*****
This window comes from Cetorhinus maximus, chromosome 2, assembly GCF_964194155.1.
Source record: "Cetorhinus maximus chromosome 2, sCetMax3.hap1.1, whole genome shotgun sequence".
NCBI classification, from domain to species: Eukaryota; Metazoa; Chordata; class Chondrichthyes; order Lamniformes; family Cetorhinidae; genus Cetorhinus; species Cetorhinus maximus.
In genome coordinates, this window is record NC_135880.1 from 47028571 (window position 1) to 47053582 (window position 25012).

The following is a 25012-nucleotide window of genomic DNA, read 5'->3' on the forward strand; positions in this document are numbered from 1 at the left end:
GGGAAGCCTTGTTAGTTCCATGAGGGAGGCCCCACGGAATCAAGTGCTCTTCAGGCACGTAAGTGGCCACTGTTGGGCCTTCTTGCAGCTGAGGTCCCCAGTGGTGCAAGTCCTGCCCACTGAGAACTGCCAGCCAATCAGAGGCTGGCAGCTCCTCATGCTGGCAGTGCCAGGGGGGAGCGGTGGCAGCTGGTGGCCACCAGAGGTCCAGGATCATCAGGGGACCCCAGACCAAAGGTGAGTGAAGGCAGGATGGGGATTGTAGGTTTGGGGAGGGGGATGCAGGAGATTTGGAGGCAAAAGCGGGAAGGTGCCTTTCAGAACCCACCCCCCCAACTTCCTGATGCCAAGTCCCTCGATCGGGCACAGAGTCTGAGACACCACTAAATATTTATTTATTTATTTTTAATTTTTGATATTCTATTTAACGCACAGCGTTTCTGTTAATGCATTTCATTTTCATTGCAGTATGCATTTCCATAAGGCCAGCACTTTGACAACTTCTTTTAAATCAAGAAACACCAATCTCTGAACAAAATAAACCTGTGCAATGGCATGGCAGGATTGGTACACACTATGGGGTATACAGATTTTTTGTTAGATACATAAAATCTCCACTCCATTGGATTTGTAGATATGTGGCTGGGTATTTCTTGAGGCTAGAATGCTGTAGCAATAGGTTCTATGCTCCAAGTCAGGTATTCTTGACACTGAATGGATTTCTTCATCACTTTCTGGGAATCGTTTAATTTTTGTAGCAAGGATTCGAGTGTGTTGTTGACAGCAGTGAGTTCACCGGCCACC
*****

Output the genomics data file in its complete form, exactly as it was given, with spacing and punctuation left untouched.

This window comes from Cetorhinus maximus, chromosome 2, assembly GCF_964194155.1.
Source record: "Cetorhinus maximus chromosome 2, sCetMax3.hap1.1, whole genome shotgun sequence".
NCBI classification, from domain to species: Eukaryota; Metazoa; Chordata; class Chondrichthyes; order Lamniformes; family Cetorhinidae; genus Cetorhinus; species Cetorhinus maximus.
In genome coordinates, this window is record NC_135880.1 from 47028571 (window position 1) to 47053582 (window position 25012).

The following is a 25012-nucleotide window of genomic DNA, read 5'->3' on the forward strand; positions in this document are numbered from 1 at the left end:
GGGAAGCCTTGTTAGTTCCATGAGGGAGGCCCCACGGAATCAAGTGCTCTTCAGGCACGTAAGTGGCCACTGTTGGGCCTTCTTGCAGCTGAGGTCCCCAGTGGTGCAAGTCCTGCCCACTGAGAACTGCCAGCCAATCAGAGGCTGGCAGCTCCTCATGCTGGCAGTGCCAGGGGGGAGCGGTGGCAGCTGGTGGCCACCAGAGGTCCAGGATCATCAGGGGACCCCAGACCAAAGGTGAGTGAAGGCAGGATGGGGATTGTAGGTTTGGGGAGGGGGATGCAGGAGATTTGGAGGCAAAAGCGGGAAGGTGCCTTTCAGAACCCACCCCCCCAACTTCCTGATGCCAAGTCCCTCGATCGGGCACAGAGTCTGAGACACCACTAAATATTTATTTATTTATTTTTAATTTTTGATATTCTATTTAACGCACAGCGTTTCTGTTAATGCATTTCATTTTCATTGCAGTATGCATTTCCATAAGGCCAGCACTTTGACAACTTCTTTTAAATCAAGAAACACCAATCTCTGAACAAAATAAACCTGTGCAATGGCATGGCAGGATTGGTACACACTATGGGGTATACAGATTTTTTGTTAGATACATAAAATCTCCACTCCATTGGATTTGTAGATATGTGGCTGGGTATTTCTTGAGGCTAGAATGCTGTAGCAATAGGTTCTATGCTCCAAGTCAGGTATTCTTGACACTGAATGGATTTCTTCATCACTTTCTGGGAATCGTTTAATTTTTGTAGCAAGGATTCGAGTGTGTTGTTGACAGCAGTGAGTTCACCGGCCACC